There appears to be little contemporary interest in the film and the play. In the 1960s the time was ripe for revolt, but that wave crashed ashore soon after. A DVD of the film was issued in 2001 and sells now on Amazon for $69. The high price likely indicates limited supply rather than high demand. The film can be viewed on YouTube without advertisements running, which indicates such low public interest that the maker isn’t even bothering to enforce its copyright. But perhaps with talk of revolution in the air again, interest will grow.
If you decide to watch it, sit back and get ready to concentrate without distractions. Be warned that this is not casual viewing—nothing like the contemporary entertainment that we are accustomed to. Prepare to feel shaken and stirred for a while afterwards.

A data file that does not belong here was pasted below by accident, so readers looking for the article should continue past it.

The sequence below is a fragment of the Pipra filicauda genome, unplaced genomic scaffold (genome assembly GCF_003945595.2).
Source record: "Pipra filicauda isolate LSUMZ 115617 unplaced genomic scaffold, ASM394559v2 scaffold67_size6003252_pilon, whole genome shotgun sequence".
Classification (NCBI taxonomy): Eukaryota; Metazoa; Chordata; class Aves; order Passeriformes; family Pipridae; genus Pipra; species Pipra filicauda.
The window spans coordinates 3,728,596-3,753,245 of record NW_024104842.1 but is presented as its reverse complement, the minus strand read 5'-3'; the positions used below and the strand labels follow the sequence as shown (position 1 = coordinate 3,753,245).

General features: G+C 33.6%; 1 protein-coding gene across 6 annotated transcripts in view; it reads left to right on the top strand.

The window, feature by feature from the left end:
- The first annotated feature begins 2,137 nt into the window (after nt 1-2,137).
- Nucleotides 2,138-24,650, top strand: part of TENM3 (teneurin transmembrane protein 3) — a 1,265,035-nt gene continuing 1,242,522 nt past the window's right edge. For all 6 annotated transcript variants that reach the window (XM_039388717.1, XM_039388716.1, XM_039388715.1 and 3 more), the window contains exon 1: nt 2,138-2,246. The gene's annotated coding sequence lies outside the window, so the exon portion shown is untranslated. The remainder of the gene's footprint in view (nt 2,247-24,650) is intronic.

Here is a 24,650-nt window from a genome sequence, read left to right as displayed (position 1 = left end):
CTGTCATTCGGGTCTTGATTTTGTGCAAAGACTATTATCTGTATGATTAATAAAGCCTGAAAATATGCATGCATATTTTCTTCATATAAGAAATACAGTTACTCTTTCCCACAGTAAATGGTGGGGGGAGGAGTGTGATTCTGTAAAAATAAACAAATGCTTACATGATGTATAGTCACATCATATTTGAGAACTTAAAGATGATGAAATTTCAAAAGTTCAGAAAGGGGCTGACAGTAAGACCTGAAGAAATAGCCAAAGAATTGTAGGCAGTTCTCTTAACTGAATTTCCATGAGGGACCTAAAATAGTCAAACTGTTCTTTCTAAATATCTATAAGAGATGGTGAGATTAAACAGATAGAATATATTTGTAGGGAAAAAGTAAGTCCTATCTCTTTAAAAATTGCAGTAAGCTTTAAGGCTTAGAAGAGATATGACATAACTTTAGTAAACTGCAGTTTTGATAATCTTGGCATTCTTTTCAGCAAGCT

|Peter Brook, preface to Marat/Sade (New York: Pocket Books, 1966), 8.||Is the play political? Weiss says it is Marxist and this has been much discussed. Certainly it is not polemical in the sense that it does not prove a case nor draw a moral. Certainly, its prismatic structure is such that the last line is not the place to search for the summing-up idea. The idea of the play is the play itself, and this cannot be resolved in a simple slogan. It is firmly on the side of revolutionary change. But it is painfully aware of all the elements in a violent human situation and it presents these to the audience in the form of a painful question.
Marat: “The important thing is to pull yourself up by your own hair, to turn yourself inside out and see the whole world with fresh eyes.”